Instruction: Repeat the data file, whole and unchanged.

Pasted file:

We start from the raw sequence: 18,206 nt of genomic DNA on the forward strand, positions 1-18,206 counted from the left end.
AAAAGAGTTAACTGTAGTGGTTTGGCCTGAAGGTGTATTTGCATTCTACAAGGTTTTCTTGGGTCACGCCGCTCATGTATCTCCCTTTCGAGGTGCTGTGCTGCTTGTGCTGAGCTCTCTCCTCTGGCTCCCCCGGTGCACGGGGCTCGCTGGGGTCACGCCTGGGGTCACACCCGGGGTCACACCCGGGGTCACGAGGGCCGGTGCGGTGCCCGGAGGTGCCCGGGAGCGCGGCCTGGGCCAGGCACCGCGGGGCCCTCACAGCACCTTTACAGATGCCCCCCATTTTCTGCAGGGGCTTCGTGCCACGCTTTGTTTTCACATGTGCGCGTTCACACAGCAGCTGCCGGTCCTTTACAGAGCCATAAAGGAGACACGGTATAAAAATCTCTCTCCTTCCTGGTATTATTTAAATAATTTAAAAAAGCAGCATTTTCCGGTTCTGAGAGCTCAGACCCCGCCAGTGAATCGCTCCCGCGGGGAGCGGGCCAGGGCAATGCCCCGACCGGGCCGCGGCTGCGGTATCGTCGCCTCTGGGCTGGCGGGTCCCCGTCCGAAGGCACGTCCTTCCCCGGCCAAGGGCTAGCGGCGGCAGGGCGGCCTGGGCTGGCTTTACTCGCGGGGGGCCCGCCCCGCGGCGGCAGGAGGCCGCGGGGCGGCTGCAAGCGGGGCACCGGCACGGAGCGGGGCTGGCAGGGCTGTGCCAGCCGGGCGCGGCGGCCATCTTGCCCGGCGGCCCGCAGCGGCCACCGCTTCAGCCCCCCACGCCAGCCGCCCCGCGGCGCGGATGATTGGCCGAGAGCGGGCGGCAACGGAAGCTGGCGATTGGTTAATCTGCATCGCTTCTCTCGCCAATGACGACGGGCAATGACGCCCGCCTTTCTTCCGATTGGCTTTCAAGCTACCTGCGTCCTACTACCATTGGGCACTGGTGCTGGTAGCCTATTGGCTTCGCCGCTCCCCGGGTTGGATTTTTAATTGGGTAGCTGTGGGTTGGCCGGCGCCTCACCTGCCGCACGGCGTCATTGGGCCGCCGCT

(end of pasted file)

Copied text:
We start from the raw sequence: 18,206 nt of genomic DNA on the forward strand, positions 1-18,206 counted from the left end.
AAAAGAGTTAACTGTAGTGGTTTGGCCTGAAGGTGTATTTGCATTCTACAAGGTTTTCTTGGGTCACGCCGCTCATGTATCTCCCTTTCGAGGTGCTGTGCTGCTTGTGCTGAGCTCTCTCCTCTGGCTCCCCCGGTGCACGGGGCTCGCTGGGGTCACGCCTGGGGTCACACCCGGGGTCACACCCGGGGTCACGAGGGCCGGTGCGGTGCCCGGAGGTGCCCGGGAGCGCGGCCTGGGCCAGGCACCGCGGGGCCCTCACAGCACCTTTACAGATGCCCCCCATTTTCTGCAGGGGCTTCGTGCCACGCTTTGTTTTCACATGTGCGCGTTCACACAGCAGCTGCCGGTCCTTTACAGAGCCATAAAGGAGACACGGTATAAAAATCTCTCTCCTTCCTGGTATTATTTAAATAATTTAAAAAAGCAGCATTTTCCGGTTCTGAGAGCTCAGACCCCGCCAGTGAATCGCTCCCGCGGGGAGCGGGCCAGGGCAATGCCCCGACCGGGCCGCGGCTGCGGTATCGTCGCCTCTGGGCTGGCGGGTCCCCGTCCGAAGGCACGTCCTTCCCCGGCCAAGGGCTAGCGGCGGCAGGGCGGCCTGGGCTGGCTTTACTCGCGGGGGGCCCGCCCCGCGGCGGCAGGAGGCCGCGGGGCGGCTGCAAGCGGGGCACCGGCACGGAGCGGGGCTGGCAGGGCTGTGCCAGCCGGGCGCGGCGGCCATCTTGCCCGGCGGCCCGCAGCGGCCACCGCTTCAGCCCCCCACGCCAGCCGCCCCGCGGCGCGGATGATTGGCCGAGAGCGGGCGGCAACGGAAGCTGGCGATTGGTTAATCTGCATCGCTTCTCTCGCCAATGACGACGGGCAATGACGCCCGCCTTTCTTCCGATTGGCTTTCAAGCTACCTGCGTCCTACTACCATTGGGCACTGGTGCTGGTAGCCTATTGGCTTCGCCGCTCCCCGGGTTGGATTTTTAATTGGGTAGCTGTGGGTTGGCCGGCGCCTCACCTGCCGCACGGCGTCATTGGGCCGCCGCT